Tomorrow it will be in the teens, so maybe I’ll just ride my bike on the indoor trainer.  But maybe I’ll take some running clothes to work, just in case I stop making excuses.  Just a short run makes a big difference.

What fixed my sciatic nerve pain

At the Naval Academy in the late 90s, I ran a lot.   I ended up with a double Achilles injury at one point. I also ended up in PT (physical therapy) for sciatic nerve pain. Then I went to the fleet, gained weight, quit working out, etc. In 2009, I got into triathlons and lost 30 lbs. For about the first 2 years, everything was great. No real injuries or problems.
Then, in 2012 injuries started. Subtle at first. More tightness than normal. Then the sciatic nerve pain returned, in particular, after a fast run like a 5k race. I started stretching more and tried to get around the problem. By the fall of 2012, I was back in PT and completely off running trying to fix the now constant sciatic nerve pain. The PT didn’t really help. The stretching provided only a short duration of relief. After 3 months of no running, I was given the OK to return to training, SLOWLY. I did. But 1 month later, I suffered a serious concussion and running was put on hold again.

Fast forward to recently. While I am not over the concussion, I have decided to give up on waiting and just run anyways. The intelligence of that approach can be debated. However, I was still having sciatic pain, and I wasn’t even running. Then, one day in the gym, I was on a treadmill with a mirror in front of me. I noticed my right foot turned to the outside at about a 20 degree angle as I ran. For the next few minutes, I forced myself to twist my foot straight. When I got off the treadmill, I could feel how dramatic the difference was in the improvement of my sciatic nerve pain. So I started trying to understand what was going on. I was already in the process of listening to “Born to Run” on an audio book and then followed that with “Running with the Kenyans”.  The more I read about “barefoot” running, the more I thought I wanted to give it a try.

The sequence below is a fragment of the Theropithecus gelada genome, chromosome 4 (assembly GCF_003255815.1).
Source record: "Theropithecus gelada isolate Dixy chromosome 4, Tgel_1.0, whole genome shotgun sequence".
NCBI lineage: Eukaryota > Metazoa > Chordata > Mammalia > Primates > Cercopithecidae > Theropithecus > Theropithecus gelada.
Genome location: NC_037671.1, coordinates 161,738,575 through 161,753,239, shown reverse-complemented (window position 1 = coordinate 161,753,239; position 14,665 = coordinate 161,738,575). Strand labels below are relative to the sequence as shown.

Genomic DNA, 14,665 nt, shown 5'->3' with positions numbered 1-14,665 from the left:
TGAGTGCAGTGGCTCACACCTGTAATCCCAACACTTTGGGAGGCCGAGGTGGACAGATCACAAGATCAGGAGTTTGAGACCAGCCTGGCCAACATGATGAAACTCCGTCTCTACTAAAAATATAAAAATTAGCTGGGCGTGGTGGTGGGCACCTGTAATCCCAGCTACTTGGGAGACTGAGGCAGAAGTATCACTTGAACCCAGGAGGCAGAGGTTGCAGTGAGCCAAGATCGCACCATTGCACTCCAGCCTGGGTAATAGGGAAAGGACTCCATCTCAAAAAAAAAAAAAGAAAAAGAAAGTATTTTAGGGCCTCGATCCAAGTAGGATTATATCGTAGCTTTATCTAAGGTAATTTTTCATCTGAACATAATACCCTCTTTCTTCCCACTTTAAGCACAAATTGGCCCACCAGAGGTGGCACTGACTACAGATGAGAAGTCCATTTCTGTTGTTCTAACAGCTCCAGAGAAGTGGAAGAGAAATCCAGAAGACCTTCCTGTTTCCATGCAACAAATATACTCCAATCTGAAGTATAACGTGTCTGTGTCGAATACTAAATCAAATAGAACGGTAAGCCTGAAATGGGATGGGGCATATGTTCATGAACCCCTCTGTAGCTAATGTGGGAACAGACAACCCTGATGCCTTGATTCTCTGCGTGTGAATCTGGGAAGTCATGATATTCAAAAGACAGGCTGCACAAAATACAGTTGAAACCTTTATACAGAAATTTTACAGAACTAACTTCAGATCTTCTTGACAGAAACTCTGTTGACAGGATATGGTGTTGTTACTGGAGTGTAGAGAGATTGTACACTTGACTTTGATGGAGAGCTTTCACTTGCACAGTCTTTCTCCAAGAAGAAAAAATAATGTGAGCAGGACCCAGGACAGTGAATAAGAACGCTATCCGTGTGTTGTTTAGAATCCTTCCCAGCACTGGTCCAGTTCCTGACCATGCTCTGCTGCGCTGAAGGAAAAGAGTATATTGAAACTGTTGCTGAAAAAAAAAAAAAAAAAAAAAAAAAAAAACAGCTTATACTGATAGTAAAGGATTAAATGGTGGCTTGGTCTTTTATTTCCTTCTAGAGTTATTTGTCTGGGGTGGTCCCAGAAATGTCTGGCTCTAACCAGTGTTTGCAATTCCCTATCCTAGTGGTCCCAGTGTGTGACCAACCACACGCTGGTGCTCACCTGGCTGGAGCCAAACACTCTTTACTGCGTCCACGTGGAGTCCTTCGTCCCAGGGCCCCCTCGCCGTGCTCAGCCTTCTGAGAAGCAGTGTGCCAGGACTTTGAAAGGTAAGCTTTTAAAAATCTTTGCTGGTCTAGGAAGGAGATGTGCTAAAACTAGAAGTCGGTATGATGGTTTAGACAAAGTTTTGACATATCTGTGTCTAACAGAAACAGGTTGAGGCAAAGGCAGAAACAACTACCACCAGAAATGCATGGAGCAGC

So, I went to a local store and found a pair of Merrill M Connect shoes, which are a minimalist shoe that encourages a forefoot strike instead of the heel first strike. I took them back to the gym and ran for a few minutes on the indoor track. It was amazing. I immediately transitioned to a forefoot strike. And it felt awesome. It felt easier and faster. I was careful not to overdo it, but over the next couple of weeks, I kept doing some easy runs of 20 minutes or less. However, the most amazing realization was, my sciatic nerve pain was gone. The first day I ran in the new shoes, I had NO sciatic nerve pain for 48 hours. Since then, I can actually feel the stretching in my right hip as my foot is realigning with the natural motion it had lost.

What fixed my sciatic nerve problem? Forefoot running.